Music

Sacrum Mysterium: A Celtic Christmas Vespers

Should magic actually exist, I am convinced that it comes in the form of music. Its ability to heal, to transport, to move the listener in unexpected and meaningful ways. How else to explain how, for an oh-so-brief hour and a half, I could have been so totally removed from any cares or concerns and half expect to walk out the door into the 18th century British Isles?

CD Cover - Sacrum Mysterium: A Celtic Christmas Vespers

The program was Sacrum Mysterium: A Celtic Christmas Vespers. The performers, the renowned Apollo’s Fire, The Cleveland Baroque Orchestra under the direction of Jeanette Sorrell, with Meredith Hall (soprano), Steven Player (dancer/guitar), Jeffrey Strauss & Amanda Powell (cantors) and Ensemble La Nef (artistic director Sylvain Bergeron). I still can’t quite believe I got to hear them, in a crowded church sancturay, on a mid-December’s night, and only five minutes from home! How were we so lucky? Ohio sometimes gets a bad rap from out-of-staters (good place to be from), but we are blessed with opportunites for rich artistic experiences.*

It is a truly lovely program, of music ranging from the 12th to 18th centuries, both sacred and secular, sung and instrumental, in English and Latin and Celtic tongues. As Sorrell says in her program notes, the Celtic Christmas traditions “straddle the crossroads–not only the crossroad of art music and traditional music, but also the crossroads of paganism and Christianity.” The balance played out with one tune flowing seemlessly into the next–often not even pausing for applause, a lack of which seemed appropriate for the most sacred selections, such as from the Vespers of St. Kentigern. At other times, the music was more lively, with one or more of the artists dancing a jig, percussion of feet rather than hands.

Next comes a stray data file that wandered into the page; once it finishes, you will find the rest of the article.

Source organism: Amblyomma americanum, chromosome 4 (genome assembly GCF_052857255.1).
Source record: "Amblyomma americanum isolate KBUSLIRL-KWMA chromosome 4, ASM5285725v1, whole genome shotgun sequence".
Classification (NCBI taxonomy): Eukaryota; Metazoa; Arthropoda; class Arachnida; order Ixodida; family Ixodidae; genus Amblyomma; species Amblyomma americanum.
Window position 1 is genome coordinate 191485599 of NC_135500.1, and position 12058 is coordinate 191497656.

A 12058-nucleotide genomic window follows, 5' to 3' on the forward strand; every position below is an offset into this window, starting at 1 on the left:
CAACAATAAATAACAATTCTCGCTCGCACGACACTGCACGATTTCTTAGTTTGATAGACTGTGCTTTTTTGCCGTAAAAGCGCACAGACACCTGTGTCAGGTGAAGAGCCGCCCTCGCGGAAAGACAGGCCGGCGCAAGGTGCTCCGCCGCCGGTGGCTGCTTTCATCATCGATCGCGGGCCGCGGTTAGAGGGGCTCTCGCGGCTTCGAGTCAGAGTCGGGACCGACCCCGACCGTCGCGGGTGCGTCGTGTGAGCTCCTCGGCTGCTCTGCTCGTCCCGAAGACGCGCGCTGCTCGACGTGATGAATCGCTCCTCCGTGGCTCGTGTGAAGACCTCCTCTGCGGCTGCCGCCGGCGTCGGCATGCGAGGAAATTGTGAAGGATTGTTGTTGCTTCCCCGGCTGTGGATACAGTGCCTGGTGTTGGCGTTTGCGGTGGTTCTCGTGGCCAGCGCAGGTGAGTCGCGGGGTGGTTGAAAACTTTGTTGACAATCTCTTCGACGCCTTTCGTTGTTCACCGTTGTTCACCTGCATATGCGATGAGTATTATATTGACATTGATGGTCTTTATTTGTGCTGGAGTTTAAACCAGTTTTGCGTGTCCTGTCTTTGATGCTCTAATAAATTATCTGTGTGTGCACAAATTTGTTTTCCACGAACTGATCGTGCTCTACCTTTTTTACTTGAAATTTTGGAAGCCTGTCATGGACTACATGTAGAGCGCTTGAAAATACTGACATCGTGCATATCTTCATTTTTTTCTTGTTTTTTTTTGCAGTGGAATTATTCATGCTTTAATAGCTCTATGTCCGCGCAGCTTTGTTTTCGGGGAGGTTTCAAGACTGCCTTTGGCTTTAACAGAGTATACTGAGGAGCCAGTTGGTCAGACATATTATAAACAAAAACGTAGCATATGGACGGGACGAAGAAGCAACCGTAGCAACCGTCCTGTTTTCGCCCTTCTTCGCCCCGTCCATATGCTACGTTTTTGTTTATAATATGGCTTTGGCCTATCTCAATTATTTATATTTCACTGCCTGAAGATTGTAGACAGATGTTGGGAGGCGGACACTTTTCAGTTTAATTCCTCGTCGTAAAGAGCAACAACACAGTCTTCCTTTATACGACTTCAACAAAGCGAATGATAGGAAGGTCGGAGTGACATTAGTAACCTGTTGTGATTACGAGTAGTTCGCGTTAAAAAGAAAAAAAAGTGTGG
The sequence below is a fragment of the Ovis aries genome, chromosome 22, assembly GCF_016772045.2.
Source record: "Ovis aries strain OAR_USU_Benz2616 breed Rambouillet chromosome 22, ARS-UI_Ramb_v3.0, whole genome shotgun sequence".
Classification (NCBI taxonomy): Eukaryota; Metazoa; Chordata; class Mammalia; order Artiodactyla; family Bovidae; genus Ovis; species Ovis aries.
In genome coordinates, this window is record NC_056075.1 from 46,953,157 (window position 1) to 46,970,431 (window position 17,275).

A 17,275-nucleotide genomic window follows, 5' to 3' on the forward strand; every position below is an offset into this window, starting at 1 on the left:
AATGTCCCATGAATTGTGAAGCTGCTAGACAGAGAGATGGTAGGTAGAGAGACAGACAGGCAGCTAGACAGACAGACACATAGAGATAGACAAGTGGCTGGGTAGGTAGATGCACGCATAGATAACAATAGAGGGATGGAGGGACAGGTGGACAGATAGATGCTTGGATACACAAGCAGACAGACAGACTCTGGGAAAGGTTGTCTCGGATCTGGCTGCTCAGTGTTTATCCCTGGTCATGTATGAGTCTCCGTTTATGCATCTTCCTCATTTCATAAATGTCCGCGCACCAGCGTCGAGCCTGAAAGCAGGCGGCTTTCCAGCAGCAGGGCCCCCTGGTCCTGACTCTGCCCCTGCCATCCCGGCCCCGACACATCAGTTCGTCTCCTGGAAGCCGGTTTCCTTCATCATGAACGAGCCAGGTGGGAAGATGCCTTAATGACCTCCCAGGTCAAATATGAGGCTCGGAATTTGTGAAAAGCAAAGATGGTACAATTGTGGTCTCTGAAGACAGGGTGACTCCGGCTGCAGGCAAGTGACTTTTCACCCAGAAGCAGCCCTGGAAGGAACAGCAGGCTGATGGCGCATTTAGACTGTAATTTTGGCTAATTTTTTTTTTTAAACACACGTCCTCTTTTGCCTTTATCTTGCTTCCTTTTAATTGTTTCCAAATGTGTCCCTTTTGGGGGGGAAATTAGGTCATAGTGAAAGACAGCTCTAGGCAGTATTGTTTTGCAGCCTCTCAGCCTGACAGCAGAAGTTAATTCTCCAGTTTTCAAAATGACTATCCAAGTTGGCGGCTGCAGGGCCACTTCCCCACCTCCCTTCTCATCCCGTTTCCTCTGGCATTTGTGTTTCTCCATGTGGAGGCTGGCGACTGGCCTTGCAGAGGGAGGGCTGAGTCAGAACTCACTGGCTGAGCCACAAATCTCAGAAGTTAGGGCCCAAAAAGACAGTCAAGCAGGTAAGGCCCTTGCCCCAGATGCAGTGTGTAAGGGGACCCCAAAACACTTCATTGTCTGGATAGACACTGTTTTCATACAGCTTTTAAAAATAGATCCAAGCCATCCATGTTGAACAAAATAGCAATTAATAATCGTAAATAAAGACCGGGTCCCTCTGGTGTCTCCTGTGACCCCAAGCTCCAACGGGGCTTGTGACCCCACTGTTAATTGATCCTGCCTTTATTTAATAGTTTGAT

But the overall impression I was left with in the end–even more so than the quality and richness of what I had just witnessed–was the idea of Joy. From the solemn vesperts to the uplifting “Allelujah,” composed by Sorrell to unify and link the solumn vesters and the playful dance tunes to the gleeful jigs and reels themselves, a sense of joy pervades and colors the program.  Joy should be central to Christmas, yet we let stress or sorrow or fear or anger or pain or busyness or ambivalence predominate and distract us from our ability to know joy, to feel joy, to share joy. The blessing of the conert for me was the opportunity to reflect upon Joy and to remember that it is there for the taking, if only we so choose.

I salute you! There is nothing I can give you which you have not; but there is much, that, while I cannot give, you can take.

No heaven can come to us unless our hearts find rest in it today. Take Heaven.

No peace lies in the future which is not hidden in this present instant. Take Peace.

The gloom of the world is but a shadow; behind it, yet, within our reach, is joy. Take Joy.

And so, at this Christmas time, I greet you, with the prayer that for you, now and forever, the day breaks and the shadows flee away.

Attributed to Fra Giovanni
A.D. 1513

*And as if one such experience in a week weren’t enough, Saturday was a trip to the Cleveland Museum of Art for a special exhibt, Painting the Modern Garden: Monet to Matisse, heading to London next month. Although perhaps the layout could have been better (i.e., more spacious – it was so crowded, you could rarely really stand far enough away to get a proper view of some of the paintings), the combination for paintings from all over the world was truely special. I discovered two Spanish painters I’d not previously heard of, Joaquín Sorolla and Santiago Rusiñol. And the big “wow” moment was seeing all three panels of the Agapanthus triptych reunited into one panel.

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2 thoughts on “Sacrum Mysterium: A Celtic Christmas Vespers

    1. Thanks, Cleo! Apollo’s Fire has clips (and a video of one of the songs) on their website, which also sells the CDs. It’s also on Spotify, at least the U.S. version, if you use that.

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